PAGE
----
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Improved Survival After Intraoperative Cardiac Arrest in Noncardiac Surgical Patients

Improved Survival After Intraoperative Cardiac Arrest in Noncardiac Surgical Patients Abstract The article "Improved Survival After Intraoperative Cardiac Arrest in Noncardiac Surgical Patients" by Girardi and Barie1 in the January issue of the Archives is a worthwhile addition to the few articles on the subject that address the issue via a survey of large numbers of cases from a single institution over a relatively long time span.2 The Invited Commentary by Flint3 overlooks the fact that, after correction for type of operation, the ratio of cardiac arrest to number of operations has not changed appreciably over the last 35 or 40 years. The central problem is that while anesthetic agents and adjuvant drugs have changed, one invariant has remained, the so-called anesthesia record. Although it is true that during anesthesia one observes the patient, important decisions are not made on the basis of any one instantaneous observation but rather on the basis of the information accrued from the References 1. Girardi LN, Barie PS. Improved survival after intraoperative cardiac arrest in noncardiac surgical patients . Arch Surg . 1995;130:15-18.Crossref 2. Boba A. Death in the Operating Roam . Springfield, Ill: Charles C Thomas Publisher; 1965. 3. Flint F. Invited commentary . Arch Surg . 1995;130:19.Crossref 4. Boba A. Blood pressure changes during anesthesia (general considerations and observational data about the amplitude and the frequency of the signal) . Anesthesiology . 1982;57:A449. Abstract.Crossref 5. Weitzner S. European 'workstation' rules will influence US anesthesia machines . Anesth Patient Safety Found Newsletter . 1992;7:1-6. http://www.deepdyve.com/assets/images/DeepDyve-Logo-lg.png Archives of Surgery American Medical Association

Improved Survival After Intraoperative Cardiac Arrest in Noncardiac Surgical Patients

Archives of Surgery , Volume 130 (5) – May 1, 1995

Improved Survival After Intraoperative Cardiac Arrest in Noncardiac Surgical Patients

Abstract

Abstract The article "Improved Survival After Intraoperative Cardiac Arrest in Noncardiac Surgical Patients" by Girardi and Barie1 in the January issue of the Archives is a worthwhile addition to the few articles on the subject that address the issue via a survey of large numbers of cases from a single institution over a relatively long time span.2 The Invited Commentary by Flint3 overlooks the fact that, after correction for type of operation, the ratio of cardiac arrest to number...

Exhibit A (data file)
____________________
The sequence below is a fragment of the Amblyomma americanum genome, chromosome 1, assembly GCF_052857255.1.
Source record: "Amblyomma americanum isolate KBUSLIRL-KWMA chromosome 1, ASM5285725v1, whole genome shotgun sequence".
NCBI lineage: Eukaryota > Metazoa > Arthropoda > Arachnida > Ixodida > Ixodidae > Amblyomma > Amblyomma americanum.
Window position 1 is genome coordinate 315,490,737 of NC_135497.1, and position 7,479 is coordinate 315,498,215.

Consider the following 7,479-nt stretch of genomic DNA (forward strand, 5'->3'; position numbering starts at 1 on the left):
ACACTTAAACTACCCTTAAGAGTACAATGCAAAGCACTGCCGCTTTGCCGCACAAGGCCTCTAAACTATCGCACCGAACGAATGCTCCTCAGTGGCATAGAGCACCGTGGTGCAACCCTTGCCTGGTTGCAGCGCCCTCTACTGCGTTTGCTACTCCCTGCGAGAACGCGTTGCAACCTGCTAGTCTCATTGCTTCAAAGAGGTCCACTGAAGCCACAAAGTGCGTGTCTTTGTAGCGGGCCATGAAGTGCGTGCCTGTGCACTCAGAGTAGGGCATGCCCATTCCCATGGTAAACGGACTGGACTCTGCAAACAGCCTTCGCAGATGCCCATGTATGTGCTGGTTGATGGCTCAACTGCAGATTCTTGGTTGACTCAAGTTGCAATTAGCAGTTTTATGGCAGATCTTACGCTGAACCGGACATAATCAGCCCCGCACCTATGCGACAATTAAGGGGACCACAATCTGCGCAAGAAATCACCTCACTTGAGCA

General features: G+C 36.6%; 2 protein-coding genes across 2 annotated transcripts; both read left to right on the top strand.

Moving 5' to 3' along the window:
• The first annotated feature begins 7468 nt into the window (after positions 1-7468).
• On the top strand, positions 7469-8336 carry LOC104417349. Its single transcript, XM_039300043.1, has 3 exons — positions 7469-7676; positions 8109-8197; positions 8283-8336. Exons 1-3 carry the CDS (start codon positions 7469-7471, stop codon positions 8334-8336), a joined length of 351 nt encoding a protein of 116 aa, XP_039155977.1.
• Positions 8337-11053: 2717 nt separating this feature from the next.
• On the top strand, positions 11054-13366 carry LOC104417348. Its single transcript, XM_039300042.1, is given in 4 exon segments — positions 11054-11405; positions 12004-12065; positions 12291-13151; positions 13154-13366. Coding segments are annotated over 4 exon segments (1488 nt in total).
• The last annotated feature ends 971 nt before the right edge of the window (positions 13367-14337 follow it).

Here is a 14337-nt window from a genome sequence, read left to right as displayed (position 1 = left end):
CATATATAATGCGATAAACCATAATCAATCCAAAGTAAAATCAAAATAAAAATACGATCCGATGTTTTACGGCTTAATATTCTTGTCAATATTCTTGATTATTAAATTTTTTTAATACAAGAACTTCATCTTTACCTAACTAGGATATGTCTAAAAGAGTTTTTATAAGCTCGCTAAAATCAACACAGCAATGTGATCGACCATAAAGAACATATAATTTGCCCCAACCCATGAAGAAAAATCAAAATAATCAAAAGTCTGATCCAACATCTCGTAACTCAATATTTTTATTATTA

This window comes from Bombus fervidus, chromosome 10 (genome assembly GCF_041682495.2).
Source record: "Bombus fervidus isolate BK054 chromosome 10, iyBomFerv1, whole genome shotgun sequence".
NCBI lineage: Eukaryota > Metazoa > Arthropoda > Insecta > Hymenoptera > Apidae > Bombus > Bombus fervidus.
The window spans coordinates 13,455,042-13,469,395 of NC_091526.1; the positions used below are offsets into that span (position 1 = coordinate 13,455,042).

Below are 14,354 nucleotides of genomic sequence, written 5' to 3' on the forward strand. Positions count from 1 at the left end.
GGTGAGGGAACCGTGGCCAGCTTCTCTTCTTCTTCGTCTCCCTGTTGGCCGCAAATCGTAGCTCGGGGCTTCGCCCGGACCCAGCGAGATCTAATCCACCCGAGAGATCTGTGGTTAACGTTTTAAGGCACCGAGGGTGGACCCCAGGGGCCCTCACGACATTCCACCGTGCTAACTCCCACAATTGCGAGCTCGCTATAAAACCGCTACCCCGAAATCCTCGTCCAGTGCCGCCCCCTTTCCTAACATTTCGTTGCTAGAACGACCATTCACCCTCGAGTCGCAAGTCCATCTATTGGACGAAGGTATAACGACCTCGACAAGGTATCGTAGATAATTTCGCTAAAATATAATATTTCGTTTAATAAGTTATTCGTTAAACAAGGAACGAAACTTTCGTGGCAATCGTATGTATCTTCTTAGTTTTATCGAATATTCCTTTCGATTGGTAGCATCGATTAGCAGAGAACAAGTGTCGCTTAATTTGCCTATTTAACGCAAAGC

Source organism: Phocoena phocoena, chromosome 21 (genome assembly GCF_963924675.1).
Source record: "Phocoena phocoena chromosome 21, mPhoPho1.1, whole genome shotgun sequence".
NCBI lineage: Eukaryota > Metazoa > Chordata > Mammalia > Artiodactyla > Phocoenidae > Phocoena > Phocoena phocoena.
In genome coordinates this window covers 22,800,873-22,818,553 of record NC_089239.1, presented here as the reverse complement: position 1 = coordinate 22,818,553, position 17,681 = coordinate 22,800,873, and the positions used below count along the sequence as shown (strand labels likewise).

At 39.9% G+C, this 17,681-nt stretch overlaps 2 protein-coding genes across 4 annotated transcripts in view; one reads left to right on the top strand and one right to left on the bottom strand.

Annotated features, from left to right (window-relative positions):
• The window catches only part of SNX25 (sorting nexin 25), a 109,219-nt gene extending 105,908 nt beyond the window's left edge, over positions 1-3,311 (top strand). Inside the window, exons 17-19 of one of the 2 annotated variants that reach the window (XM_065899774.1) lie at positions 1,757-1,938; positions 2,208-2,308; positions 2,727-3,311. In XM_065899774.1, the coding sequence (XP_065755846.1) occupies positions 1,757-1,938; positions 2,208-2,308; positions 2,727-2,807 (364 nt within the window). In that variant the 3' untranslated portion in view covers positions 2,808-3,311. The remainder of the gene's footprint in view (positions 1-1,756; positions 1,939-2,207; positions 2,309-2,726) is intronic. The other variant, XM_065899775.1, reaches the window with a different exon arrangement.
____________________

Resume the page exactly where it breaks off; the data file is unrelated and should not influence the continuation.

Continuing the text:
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Publisher
American Medical Association
Copyright
Copyright © 1995 American Medical Association. All Rights Reserved.
ISSN
0004-0010
eISSN
1538-3644
DOI
10.1001/archsurg.1995.01430050110020
Publisher site
See Article on Publisher Site

Abstract

Abstract The article "Improved Survival After Intraoperative Cardiac Arrest in Noncardiac Surgical Patients" by Girardi and Barie1 in the January issue of the Archives is a worthwhile addition to the few articles on the subject that address the issue via a survey of large numbers of cases from a single institution over a relatively long time span.2 The Invited Commentary by Flint3 overlooks the fact that, after correction for type of operation, the ratio of cardiac arrest to number of operations has not changed appreciably over the last 35 or 40 years. The central problem is that while anesthetic agents and adjuvant drugs have changed, one invariant has remained, the so-called anesthesia record. Although it is true that during anesthesia one observes the patient, important decisions are not made on the basis of any one instantaneous observation but rather on the basis of the information accrued from the References 1. Girardi LN, Barie PS. Improved survival after intraoperative cardiac arrest in noncardiac surgical patients . Arch Surg . 1995;130:15-18.Crossref 2. Boba A. Death in the Operating Roam . Springfield, Ill: Charles C Thomas Publisher; 1965. 3. Flint F. Invited commentary . Arch Surg . 1995;130:19.Crossref 4. Boba A. Blood pressure changes during anesthesia (general considerations and observational data about the amplitude and the frequency of the signal) . Anesthesiology . 1982;57:A449. Abstract.Crossref 5. Weitzner S. European 'workstation' rules will influence US anesthesia machines . Anesth Patient Safety Found Newsletter . 1992;7:1-6.

Journal

Archives of SurgeryAmerican Medical Association

Published: May 1, 1995

References